Former Houston resident Ed O’Rourke is a retired certified accountant
now living in Medellin, Colombia. He is writing a book
"World Peace – The Roadmap: You Can Get to There From Here".
The articles you see on this web site are draft chapters for his book.
Articles by Ed
50 Years Ago
TERRACIDE - A Newly Defined Crime
Writing a Book - on this page
Cheering for Cardinal Oscar Rodriguez
The Hardest War to Avoid: US Civil War
La Guerra Civil Norteamericana: La Guerra mas Dificil de Evitar
Research Project for Peacemakers
Why Nations Fail
Eliminate Nuclear Weapons Before they Eliminate Us
Nuclear Power - Dirty, Dangerous, Dishonest
50 Years Ago April 2014
Statisticians will describe the people who are interested in your
family album or home movies as a small universe. What could be
interesting about novices’ experiences fifty years ago? Steven
Spielberg will not be making a movie on this topic but someone who was
a novice can write a bestseller. I hope someone does. This memory
reflects American society in the 1960s, a decade rocked by the Kennedy
assassination, the civil rights movement, the flower children and
Vietnam. There was hope and at the same time an unsettling
mood. As far as the Vietnam War was concerned, our society was
the most divided since the Civil War. The author who was a Southern
racist in September, 1962, had become a civil rights advocate by
August, 1964. In late August, 1966, he became a war protester.
The author offers some thoughts that will help prevent the US from
joining Europe in becoming a churchless society.
Remembering the Pontiac Novitiate
December 1, 2013
What the world needs now is love sweet love. It’s the only thing there’s too little of.
There will be peace and good, brotherhood, crystal blue persuasion.
Tommy James and the Shondells
In the course of history, there comes a time when humanity is called to shift to a new level of consciousness, to reach a higher moral ground. A time when we have to shed our fear and give hope to each other.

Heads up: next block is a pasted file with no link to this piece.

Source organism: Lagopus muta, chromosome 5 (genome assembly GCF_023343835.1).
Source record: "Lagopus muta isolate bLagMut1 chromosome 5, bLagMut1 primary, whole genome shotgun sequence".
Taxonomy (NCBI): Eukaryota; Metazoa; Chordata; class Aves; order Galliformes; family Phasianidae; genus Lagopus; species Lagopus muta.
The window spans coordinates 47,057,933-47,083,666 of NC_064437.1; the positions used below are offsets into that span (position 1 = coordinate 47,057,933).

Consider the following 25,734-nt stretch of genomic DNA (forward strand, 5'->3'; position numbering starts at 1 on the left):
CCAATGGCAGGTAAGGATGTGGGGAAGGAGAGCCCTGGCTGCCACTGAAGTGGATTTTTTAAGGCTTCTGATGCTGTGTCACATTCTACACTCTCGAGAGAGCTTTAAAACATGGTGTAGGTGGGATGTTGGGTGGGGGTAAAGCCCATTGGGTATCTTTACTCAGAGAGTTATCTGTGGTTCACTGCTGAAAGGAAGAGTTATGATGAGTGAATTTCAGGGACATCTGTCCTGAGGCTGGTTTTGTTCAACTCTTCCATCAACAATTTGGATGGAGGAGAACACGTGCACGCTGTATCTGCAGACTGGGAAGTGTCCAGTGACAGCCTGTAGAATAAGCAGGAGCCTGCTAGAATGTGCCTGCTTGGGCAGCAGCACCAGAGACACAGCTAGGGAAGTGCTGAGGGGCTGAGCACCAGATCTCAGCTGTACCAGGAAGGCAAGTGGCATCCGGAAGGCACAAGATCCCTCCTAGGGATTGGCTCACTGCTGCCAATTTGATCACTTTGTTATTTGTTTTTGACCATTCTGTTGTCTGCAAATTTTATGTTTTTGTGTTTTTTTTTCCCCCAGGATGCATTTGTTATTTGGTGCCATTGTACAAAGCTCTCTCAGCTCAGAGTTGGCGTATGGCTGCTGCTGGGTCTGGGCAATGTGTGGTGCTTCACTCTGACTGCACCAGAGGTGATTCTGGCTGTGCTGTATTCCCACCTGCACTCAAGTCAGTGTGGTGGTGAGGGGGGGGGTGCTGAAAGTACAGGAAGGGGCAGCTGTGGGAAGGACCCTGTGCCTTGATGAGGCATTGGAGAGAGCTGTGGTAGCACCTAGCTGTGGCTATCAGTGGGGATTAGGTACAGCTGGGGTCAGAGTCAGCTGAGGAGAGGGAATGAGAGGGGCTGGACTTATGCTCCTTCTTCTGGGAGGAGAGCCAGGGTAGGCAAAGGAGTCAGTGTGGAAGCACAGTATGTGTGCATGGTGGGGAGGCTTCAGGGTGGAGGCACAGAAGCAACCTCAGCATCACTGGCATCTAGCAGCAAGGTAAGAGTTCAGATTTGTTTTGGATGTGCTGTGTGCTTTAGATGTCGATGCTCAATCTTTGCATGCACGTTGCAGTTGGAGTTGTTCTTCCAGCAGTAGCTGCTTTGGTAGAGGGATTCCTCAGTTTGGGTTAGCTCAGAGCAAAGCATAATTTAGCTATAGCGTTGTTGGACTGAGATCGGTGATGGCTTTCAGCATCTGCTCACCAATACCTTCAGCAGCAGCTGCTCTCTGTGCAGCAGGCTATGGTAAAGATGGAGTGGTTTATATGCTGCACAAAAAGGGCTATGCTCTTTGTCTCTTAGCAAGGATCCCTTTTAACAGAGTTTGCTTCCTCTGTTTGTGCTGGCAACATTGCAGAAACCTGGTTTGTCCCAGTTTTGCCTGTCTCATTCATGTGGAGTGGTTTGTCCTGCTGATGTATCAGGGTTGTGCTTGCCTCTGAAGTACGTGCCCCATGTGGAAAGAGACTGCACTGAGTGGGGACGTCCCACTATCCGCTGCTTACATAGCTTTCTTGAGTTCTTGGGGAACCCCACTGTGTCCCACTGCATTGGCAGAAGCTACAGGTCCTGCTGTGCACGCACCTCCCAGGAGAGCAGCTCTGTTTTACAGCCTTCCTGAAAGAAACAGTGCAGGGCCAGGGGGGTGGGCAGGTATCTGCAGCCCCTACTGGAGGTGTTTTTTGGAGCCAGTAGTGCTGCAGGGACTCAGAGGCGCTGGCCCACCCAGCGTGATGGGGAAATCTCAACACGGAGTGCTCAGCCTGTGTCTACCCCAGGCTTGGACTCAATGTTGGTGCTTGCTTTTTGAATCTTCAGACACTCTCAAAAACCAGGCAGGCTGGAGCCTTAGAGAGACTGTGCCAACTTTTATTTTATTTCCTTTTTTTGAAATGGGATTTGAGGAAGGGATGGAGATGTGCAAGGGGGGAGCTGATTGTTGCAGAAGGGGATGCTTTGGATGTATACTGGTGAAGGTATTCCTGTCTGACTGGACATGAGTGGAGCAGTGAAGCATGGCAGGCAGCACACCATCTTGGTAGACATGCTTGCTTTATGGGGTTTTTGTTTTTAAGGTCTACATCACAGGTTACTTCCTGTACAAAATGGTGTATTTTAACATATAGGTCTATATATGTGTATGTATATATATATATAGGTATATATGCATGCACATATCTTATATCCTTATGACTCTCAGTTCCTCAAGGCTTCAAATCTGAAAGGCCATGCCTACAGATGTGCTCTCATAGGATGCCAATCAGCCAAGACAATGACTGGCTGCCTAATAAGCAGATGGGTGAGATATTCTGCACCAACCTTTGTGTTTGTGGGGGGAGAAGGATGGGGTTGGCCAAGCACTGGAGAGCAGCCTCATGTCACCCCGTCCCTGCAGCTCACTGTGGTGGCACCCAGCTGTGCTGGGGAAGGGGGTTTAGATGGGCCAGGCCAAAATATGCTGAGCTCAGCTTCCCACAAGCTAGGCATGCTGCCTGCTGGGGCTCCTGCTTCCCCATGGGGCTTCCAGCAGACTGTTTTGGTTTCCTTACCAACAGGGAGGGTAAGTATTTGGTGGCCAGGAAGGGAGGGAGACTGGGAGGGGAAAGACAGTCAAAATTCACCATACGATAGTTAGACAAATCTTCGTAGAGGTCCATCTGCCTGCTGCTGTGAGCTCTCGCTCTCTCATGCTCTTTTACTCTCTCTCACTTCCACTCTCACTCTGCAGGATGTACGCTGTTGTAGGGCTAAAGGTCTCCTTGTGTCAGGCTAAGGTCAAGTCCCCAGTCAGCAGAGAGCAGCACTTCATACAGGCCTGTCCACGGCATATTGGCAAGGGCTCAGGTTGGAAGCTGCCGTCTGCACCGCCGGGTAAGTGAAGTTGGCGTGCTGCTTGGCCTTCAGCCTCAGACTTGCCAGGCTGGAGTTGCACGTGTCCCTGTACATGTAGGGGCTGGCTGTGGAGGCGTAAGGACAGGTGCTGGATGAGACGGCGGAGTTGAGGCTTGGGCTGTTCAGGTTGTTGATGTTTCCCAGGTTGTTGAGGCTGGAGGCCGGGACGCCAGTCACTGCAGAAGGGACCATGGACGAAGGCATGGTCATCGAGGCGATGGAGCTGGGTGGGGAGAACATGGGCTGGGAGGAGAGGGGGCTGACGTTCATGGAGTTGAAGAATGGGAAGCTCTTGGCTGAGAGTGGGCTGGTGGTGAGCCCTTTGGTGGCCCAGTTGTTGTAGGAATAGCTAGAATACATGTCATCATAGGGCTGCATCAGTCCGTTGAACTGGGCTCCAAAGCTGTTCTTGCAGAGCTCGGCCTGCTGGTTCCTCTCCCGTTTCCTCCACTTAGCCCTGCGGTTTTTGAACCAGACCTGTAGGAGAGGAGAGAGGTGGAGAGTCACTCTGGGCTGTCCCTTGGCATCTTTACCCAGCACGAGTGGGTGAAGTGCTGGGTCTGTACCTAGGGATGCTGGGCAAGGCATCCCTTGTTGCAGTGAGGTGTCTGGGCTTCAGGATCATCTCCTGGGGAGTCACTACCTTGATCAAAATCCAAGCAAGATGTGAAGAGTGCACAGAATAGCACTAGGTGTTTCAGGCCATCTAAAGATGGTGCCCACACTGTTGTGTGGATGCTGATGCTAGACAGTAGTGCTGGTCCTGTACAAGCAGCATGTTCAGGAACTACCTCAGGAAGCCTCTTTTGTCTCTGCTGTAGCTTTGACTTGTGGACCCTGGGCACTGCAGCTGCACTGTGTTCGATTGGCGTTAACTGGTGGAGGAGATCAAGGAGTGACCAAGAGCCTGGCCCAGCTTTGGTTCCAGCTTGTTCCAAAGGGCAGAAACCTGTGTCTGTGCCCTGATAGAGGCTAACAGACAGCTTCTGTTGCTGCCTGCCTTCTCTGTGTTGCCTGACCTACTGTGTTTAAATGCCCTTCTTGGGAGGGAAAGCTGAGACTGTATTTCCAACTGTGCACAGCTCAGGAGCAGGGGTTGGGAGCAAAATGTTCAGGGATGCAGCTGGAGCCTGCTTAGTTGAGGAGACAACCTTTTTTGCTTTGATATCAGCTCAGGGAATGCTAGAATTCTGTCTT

The Basilian Fathers operated novitiate at 3990 Giddings Road from 1959 to 1966. It was a beautiful site in a rural area with 80 acres. There was a pond which was a good place to swim and play hockey. On the property’s south edge was Interstate 75. To the Interstate’s immediate south was Mr. Gordon Ekstrom’s farm where he lived with his 90 year old parents. Further north on Giddings Road was a quarry that we called the gravel pits.
The novitiate was in an unincorporated area. Nowadays, the land is in Auburn Hills, a municipality that started on December 31, 1983. In those days, we called it the Pontiac novitiate although the city limits were about two miles away.
Tyron Brown, the Auburn Hills Historical Society president, researched the tax records and offered this information:
The land the Novitiate stood on was approximately 80 acres. The 80 acres of land was previously owned by Minnie Newman. Then for a few years prior to 1957 divided into two 40 acre parcels which were owned by Esther Ratliff and Bernard Orchard Co. The 1958 tax record shows a change of ownership of both 40 acre parcels (equaling the original 80 acres once owned by Minnie Newman) becoming property of the Basilian Fathers of Michigan. 6565 W. Outer Dr Detroit 35 Michigan.